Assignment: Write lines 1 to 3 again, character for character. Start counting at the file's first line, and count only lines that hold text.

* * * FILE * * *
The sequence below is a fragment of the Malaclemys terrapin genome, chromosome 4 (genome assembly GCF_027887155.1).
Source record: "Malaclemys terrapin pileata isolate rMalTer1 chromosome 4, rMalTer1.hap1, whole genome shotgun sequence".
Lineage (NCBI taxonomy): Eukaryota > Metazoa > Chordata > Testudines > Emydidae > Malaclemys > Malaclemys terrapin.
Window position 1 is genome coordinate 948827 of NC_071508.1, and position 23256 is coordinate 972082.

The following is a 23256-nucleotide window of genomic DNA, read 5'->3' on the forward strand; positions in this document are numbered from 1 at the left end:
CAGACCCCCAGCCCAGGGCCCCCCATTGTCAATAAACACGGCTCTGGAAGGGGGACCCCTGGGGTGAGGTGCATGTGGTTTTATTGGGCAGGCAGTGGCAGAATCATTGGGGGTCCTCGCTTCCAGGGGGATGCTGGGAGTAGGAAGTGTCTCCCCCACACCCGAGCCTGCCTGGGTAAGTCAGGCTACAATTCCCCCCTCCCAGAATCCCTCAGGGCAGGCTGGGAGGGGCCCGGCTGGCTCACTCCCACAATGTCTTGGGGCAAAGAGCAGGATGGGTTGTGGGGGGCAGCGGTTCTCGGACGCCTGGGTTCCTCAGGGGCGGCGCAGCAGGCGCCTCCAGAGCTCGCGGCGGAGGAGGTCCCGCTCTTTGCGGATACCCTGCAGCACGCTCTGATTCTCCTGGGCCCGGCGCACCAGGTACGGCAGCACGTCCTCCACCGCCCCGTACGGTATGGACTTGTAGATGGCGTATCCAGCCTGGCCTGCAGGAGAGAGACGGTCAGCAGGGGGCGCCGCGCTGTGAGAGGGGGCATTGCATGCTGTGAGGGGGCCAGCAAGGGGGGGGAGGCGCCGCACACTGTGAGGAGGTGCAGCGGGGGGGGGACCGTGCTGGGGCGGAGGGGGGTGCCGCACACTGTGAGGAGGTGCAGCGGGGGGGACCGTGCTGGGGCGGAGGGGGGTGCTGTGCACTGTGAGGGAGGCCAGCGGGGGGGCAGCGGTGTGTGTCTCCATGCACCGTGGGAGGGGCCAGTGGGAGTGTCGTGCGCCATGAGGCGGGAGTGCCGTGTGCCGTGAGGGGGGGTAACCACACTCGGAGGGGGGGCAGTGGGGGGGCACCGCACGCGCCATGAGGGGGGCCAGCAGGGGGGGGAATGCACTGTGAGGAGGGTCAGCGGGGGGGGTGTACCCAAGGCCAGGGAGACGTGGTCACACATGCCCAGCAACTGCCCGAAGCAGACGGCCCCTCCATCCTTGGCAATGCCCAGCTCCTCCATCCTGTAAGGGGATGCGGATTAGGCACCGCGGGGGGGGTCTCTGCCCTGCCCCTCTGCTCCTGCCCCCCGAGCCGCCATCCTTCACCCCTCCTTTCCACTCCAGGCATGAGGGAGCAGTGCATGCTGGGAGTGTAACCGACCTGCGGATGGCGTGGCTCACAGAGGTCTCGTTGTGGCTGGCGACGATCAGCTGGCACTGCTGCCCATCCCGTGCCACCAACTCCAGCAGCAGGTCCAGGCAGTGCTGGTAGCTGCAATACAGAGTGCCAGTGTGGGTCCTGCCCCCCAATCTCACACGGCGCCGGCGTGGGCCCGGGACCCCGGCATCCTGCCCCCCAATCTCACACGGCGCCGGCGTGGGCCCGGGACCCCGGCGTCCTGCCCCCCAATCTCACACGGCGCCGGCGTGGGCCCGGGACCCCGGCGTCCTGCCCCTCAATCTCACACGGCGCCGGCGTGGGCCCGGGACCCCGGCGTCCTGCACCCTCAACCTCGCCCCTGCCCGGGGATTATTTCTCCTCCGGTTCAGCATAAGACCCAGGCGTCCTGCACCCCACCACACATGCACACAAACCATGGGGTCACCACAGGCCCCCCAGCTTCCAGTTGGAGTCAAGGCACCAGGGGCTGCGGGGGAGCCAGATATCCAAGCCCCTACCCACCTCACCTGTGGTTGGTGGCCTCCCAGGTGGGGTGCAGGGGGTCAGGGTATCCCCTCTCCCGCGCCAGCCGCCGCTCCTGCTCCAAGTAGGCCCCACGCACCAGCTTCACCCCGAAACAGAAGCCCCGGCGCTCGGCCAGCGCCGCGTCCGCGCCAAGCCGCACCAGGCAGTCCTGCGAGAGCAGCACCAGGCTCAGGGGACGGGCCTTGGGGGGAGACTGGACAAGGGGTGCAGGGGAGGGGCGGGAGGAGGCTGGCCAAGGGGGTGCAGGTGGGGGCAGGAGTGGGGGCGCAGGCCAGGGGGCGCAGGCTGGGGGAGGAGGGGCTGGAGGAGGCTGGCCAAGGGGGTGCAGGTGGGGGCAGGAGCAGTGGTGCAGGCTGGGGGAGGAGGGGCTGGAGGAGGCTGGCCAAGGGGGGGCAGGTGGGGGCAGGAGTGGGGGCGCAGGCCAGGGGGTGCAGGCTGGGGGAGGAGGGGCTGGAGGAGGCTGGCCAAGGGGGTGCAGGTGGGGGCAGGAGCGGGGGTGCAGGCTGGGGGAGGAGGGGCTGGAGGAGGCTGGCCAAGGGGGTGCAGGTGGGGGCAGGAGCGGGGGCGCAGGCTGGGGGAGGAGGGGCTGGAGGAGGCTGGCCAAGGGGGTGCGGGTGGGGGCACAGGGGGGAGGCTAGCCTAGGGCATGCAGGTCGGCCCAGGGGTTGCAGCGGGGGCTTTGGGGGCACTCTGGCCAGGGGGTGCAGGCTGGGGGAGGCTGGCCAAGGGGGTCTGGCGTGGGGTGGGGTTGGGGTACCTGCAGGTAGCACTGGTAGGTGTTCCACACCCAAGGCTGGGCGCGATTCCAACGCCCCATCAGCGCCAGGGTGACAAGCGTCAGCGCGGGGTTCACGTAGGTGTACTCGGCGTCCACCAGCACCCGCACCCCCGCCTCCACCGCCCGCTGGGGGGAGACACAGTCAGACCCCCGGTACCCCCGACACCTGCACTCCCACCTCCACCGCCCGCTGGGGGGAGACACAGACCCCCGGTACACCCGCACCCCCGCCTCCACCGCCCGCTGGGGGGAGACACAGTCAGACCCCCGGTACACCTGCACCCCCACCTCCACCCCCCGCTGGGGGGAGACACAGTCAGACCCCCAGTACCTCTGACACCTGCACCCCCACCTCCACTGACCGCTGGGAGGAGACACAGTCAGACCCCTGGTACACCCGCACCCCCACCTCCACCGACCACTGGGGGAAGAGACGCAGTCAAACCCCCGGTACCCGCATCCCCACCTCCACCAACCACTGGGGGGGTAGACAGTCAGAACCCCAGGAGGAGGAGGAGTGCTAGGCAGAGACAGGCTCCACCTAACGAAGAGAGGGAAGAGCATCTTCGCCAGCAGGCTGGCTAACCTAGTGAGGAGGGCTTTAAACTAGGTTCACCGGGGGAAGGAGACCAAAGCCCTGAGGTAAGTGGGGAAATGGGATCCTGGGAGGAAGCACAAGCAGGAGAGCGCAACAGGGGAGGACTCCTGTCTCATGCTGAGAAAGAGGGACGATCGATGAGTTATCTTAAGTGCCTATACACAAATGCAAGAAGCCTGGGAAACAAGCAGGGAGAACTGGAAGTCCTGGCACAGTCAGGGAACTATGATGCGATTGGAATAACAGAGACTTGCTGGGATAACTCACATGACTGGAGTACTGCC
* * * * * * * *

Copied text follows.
The sequence below is a fragment of the Malaclemys terrapin genome, chromosome 4 (genome assembly GCF_027887155.1).
Source record: "Malaclemys terrapin pileata isolate rMalTer1 chromosome 4, rMalTer1.hap1, whole genome shotgun sequence".
Lineage (NCBI taxonomy): Eukaryota > Metazoa > Chordata > Testudines > Emydidae > Malaclemys > Malaclemys terrapin.